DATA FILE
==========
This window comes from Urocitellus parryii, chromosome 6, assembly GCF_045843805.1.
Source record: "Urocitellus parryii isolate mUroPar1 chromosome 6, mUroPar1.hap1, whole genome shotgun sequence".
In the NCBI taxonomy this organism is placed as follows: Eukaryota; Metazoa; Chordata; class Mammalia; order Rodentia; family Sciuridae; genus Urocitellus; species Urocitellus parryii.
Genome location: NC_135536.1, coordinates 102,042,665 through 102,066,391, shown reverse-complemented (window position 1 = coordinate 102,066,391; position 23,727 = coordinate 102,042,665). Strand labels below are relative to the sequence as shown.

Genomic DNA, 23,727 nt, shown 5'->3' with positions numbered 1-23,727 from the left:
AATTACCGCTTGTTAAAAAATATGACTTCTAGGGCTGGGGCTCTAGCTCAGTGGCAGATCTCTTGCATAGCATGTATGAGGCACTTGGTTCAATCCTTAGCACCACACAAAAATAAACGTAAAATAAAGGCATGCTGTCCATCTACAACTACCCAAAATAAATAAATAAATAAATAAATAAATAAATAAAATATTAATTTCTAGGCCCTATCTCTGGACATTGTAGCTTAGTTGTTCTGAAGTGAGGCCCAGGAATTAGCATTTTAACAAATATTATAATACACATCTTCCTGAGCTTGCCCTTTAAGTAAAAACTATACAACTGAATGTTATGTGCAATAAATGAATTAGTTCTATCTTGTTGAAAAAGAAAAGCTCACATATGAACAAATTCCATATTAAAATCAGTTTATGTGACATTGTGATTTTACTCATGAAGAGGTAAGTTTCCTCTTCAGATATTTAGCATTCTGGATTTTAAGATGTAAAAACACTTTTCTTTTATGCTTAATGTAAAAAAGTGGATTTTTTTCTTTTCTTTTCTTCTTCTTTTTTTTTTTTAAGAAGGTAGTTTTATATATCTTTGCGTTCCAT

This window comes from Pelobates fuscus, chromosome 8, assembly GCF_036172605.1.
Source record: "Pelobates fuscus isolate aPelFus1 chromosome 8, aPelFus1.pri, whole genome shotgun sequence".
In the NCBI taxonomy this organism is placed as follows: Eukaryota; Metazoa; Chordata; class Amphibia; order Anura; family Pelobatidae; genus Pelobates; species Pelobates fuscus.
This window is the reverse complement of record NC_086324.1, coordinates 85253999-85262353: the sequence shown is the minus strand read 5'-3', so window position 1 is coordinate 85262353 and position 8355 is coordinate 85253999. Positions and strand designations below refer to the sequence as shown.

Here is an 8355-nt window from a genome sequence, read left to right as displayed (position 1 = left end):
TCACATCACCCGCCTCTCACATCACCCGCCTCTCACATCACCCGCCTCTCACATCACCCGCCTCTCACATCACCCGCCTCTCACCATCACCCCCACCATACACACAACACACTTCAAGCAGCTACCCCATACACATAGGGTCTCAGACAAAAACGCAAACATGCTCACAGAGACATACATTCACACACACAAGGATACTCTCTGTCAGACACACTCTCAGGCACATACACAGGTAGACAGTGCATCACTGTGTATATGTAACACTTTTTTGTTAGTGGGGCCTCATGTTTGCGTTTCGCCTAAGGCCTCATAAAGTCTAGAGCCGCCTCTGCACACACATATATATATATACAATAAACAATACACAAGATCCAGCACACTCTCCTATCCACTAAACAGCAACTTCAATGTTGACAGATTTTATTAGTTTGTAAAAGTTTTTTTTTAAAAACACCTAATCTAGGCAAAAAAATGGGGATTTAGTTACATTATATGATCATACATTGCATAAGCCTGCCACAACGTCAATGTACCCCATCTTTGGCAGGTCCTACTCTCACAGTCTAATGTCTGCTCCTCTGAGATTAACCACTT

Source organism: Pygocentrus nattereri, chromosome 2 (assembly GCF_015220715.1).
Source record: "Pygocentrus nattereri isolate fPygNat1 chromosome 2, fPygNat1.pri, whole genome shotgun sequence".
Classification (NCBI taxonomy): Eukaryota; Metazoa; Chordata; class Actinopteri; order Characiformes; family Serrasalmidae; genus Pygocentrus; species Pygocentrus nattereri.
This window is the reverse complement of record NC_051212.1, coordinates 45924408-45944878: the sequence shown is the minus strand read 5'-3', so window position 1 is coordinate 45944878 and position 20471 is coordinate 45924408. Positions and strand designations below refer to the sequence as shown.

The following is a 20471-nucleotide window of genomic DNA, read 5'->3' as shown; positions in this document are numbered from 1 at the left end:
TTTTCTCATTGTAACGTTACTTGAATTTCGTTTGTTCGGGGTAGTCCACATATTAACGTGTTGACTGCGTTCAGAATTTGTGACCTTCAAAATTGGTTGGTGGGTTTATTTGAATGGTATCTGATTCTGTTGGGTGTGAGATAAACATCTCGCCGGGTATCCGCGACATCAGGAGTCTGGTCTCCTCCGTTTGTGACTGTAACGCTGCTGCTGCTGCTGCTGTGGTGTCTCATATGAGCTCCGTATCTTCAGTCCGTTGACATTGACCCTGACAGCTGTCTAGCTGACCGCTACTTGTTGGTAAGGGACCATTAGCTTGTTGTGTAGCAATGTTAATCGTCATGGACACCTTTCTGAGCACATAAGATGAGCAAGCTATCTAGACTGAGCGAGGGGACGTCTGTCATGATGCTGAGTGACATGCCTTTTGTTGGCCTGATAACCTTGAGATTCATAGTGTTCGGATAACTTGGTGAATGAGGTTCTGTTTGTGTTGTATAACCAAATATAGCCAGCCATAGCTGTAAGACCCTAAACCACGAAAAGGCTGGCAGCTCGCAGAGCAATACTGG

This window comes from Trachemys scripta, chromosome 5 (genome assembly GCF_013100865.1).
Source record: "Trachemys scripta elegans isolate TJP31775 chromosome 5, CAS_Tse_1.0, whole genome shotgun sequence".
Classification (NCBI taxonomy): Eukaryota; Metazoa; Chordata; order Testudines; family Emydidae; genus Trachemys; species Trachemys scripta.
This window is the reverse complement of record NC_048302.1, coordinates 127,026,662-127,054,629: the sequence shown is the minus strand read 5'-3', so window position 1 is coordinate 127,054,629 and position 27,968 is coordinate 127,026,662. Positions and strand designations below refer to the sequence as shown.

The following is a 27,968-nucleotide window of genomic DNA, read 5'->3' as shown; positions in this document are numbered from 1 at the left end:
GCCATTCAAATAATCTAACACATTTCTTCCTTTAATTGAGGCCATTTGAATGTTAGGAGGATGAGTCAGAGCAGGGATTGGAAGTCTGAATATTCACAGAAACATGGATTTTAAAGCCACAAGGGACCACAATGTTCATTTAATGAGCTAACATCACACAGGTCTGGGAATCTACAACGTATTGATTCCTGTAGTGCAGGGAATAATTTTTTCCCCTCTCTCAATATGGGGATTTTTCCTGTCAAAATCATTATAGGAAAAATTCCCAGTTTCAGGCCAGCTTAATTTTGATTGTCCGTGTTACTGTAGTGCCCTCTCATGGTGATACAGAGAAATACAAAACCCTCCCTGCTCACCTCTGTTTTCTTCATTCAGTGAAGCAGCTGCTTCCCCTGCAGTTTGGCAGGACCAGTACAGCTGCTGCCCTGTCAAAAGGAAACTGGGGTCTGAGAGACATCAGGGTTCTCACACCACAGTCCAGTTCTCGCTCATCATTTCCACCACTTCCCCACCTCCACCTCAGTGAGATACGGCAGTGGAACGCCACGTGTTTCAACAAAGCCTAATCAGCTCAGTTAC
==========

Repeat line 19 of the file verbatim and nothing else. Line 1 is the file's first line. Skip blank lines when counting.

This window comes from Trachemys scripta, chromosome 5 (genome assembly GCF_013100865.1).